Despite antiretroviral therapy (ART) which halts HIV-1 replication and reduces plasma viral load to clinically undetectable levels, viral rebound inevitably occurs once ART is interrupted. HIV-1-infected cells can undergo clonal expansion, and these clonally expanded cells increase over time. Over 50% of latent reservoirs are maintained through clonal expansion. The clonally expanding HIV-1-infected cells, both in the blood and in the lymphoid tissues, contribute to viral rebound. The major drivers of clonal expansion of HIV-1-infected cells include antigen-driven proliferation, homeostatic proliferation and HIV-1 integration site-dependent proliferation. Here, we reviewed how viral, immunologic and genomic factors contribute to clonal expansion of HIV-1-infected cells, and how clonal expansion shapes the HIV-1 latent reservoir. Antigen-specific CD4+ T cells specific for different pathogens have different clonal expansion dynamics, depending on antigen exposure, cytokine profiles and exhaustion phenotypes. Homeostatic proliferation replenishes the HIV-1 latent reservoir without inducing viral expression and immune clearance. Integration site-dependent proliferation, a mechanism also deployed by other retroviruses, leads to slow but steady increase of HIV-1-infected cells harboring HIV-1 proviruses integrated in the same orientation at specific sites of certain cancer-related genes. Targeting clonally expanding HIV-1 latent reservoir without disrupting CD4+ T cell function is a top priority for HIV-1 eradication.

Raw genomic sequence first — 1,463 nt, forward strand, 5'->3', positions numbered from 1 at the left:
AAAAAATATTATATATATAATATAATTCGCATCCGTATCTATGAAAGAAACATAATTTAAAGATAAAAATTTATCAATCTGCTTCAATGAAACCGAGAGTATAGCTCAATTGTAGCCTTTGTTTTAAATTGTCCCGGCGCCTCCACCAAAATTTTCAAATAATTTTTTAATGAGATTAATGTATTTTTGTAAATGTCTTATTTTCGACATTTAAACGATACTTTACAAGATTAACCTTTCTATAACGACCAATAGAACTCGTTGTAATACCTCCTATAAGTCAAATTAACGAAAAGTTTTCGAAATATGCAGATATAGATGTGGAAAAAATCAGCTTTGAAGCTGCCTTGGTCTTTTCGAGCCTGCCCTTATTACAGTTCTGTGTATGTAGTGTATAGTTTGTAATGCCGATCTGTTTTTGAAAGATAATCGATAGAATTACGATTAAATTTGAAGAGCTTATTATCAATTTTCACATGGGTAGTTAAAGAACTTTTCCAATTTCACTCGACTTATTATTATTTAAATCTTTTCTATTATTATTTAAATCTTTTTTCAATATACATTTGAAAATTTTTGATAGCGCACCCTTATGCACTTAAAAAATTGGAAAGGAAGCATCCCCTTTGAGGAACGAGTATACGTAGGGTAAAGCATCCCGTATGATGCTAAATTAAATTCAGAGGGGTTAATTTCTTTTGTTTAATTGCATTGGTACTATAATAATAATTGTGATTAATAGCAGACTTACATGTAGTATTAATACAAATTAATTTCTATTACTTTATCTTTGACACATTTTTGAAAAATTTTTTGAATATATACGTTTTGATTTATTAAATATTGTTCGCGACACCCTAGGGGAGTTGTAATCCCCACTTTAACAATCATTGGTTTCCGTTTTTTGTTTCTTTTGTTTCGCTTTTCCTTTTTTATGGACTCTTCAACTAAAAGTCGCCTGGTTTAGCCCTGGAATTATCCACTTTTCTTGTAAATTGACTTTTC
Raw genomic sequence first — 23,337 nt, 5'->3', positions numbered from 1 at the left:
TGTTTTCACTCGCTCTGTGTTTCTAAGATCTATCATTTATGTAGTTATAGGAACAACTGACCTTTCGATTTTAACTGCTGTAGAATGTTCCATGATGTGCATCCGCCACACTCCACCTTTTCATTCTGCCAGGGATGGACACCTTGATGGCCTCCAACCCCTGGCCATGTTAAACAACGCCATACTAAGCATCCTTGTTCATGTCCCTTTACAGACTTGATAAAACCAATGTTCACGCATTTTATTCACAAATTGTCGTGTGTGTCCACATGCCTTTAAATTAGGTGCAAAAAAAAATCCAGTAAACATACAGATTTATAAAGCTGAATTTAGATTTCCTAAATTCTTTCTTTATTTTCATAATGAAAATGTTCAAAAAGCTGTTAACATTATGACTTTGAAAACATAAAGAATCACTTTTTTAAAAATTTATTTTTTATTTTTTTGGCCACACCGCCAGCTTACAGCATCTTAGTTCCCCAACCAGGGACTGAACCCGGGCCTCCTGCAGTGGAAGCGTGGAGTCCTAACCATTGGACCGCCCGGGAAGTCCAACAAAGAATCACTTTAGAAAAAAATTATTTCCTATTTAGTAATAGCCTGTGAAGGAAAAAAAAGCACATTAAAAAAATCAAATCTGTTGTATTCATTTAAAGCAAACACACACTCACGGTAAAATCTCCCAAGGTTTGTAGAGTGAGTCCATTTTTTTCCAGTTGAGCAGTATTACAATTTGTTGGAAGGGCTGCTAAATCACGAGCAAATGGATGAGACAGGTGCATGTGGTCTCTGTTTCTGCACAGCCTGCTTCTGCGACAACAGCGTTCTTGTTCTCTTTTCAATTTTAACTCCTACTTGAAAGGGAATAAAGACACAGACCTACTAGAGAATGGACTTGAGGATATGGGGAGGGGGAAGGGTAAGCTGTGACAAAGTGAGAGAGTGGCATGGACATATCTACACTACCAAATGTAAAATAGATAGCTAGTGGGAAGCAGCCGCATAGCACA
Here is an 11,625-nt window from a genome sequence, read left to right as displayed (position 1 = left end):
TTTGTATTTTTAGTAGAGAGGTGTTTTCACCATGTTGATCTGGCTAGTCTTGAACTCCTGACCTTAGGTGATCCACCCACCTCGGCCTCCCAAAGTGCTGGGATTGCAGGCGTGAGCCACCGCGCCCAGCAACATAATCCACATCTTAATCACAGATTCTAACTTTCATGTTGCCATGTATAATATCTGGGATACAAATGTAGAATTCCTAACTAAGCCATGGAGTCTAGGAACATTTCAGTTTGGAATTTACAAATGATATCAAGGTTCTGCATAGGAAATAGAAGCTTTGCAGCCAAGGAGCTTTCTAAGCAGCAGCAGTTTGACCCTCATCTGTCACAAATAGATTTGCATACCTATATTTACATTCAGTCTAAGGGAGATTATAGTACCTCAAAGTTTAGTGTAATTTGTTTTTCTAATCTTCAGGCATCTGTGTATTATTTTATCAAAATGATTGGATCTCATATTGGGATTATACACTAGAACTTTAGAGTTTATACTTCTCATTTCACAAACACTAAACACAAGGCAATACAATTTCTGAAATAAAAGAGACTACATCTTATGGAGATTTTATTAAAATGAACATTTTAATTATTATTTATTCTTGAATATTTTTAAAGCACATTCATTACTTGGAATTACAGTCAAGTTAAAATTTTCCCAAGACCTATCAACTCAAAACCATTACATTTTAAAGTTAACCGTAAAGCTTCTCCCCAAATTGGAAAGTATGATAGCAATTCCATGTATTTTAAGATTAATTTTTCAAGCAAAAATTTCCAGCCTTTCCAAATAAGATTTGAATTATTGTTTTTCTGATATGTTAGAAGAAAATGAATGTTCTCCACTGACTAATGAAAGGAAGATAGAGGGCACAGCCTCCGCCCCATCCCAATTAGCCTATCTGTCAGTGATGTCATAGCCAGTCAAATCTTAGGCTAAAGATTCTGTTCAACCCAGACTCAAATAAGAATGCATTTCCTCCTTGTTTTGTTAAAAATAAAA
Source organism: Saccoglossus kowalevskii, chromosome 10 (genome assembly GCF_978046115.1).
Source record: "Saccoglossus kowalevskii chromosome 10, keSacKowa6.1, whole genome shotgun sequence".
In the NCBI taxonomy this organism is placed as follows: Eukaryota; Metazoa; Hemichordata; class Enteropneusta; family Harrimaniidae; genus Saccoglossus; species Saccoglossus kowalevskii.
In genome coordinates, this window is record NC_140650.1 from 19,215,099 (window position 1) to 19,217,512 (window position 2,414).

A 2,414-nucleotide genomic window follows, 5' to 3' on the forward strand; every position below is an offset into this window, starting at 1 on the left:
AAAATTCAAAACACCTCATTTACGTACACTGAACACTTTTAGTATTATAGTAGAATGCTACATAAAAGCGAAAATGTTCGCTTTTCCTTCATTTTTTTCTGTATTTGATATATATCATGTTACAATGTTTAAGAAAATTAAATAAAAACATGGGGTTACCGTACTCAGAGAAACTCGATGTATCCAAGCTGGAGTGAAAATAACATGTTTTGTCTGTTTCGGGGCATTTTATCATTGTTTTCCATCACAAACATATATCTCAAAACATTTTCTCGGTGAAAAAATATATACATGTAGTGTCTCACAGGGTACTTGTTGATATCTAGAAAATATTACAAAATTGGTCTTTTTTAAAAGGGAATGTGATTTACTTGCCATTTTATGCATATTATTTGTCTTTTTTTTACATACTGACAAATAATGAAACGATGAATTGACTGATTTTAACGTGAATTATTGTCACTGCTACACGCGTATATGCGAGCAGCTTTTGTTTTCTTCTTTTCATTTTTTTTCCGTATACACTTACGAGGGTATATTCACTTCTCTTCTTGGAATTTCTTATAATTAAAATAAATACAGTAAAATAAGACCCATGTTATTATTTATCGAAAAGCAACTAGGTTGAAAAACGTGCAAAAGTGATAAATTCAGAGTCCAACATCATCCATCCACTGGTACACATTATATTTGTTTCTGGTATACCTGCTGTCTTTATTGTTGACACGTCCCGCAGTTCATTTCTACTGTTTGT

Keywords: Aberrant proliferation; Antigen-driven proliferation; Chromatin accessibility; Clonal expansion; Defective HIV-1 proviruses; HIV-1 cure; HIV-1 integration site; HIV-1 latent reservoir; HIV-1 proviral landscape; Homeostatic proliferation.